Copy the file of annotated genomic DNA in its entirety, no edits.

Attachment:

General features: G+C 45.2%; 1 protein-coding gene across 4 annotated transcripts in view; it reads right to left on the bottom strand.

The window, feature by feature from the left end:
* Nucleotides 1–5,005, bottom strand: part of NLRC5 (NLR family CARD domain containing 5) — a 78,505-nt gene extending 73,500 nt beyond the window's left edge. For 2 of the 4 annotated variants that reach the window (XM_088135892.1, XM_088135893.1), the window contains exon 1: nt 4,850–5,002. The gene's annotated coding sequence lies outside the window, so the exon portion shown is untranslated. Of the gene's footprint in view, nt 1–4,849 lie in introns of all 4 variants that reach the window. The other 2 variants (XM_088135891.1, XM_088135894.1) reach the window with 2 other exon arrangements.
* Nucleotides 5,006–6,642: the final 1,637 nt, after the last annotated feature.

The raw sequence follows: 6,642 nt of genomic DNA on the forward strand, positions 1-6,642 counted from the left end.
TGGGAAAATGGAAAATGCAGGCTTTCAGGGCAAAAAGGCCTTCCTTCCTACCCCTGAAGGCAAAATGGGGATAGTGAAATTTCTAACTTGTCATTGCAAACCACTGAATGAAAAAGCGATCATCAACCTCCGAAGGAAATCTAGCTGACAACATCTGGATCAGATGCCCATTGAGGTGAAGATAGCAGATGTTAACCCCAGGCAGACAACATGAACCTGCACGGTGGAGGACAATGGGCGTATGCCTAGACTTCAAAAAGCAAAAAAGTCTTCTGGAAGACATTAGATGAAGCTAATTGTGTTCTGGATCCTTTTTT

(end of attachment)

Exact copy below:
General features: G+C 45.2%; 1 protein-coding gene across 4 annotated transcripts in view; it reads right to left on the bottom strand.

The window, feature by feature from the left end:
* Nucleotides 1–5,005, bottom strand: part of NLRC5 (NLR family CARD domain containing 5) — a 78,505-nt gene extending 73,500 nt beyond the window's left edge. For 2 of the 4 annotated variants that reach the window (XM_088135892.1, XM_088135893.1), the window contains exon 1: nt 4,850–5,002. The gene's annotated coding sequence lies outside the window, so the exon portion shown is untranslated. Of the gene's footprint in view, nt 1–4,849 lie in introns of all 4 variants that reach the window. The other 2 variants (XM_088135891.1, XM_088135894.1) reach the window with 2 other exon arrangements.
* Nucleotides 5,006–6,642: the final 1,637 nt, after the last annotated feature.

The raw sequence follows: 6,642 nt of genomic DNA on the forward strand, positions 1-6,642 counted from the left end.
TGGGAAAATGGAAAATGCAGGCTTTCAGGGCAAAAAGGCCTTCCTTCCTACCCCTGAAGGCAAAATGGGGATAGTGAAATTTCTAACTTGTCATTGCAAACCACTGAATGAAAAAGCGATCATCAACCTCCGAAGGAAATCTAGCTGACAACATCTGGATCAGATGCCCATTGAGGTGAAGATAGCAGATGTTAACCCCAGGCAGACAACATGAACCTGCACGGTGGAGGACAATGGGCGTATGCCTAGACTTCAAAAAGCAAAAAAGTCTTCTGGAAGACATTAGATGAAGCTAATTGTGTTCTGGATCCTTTTTT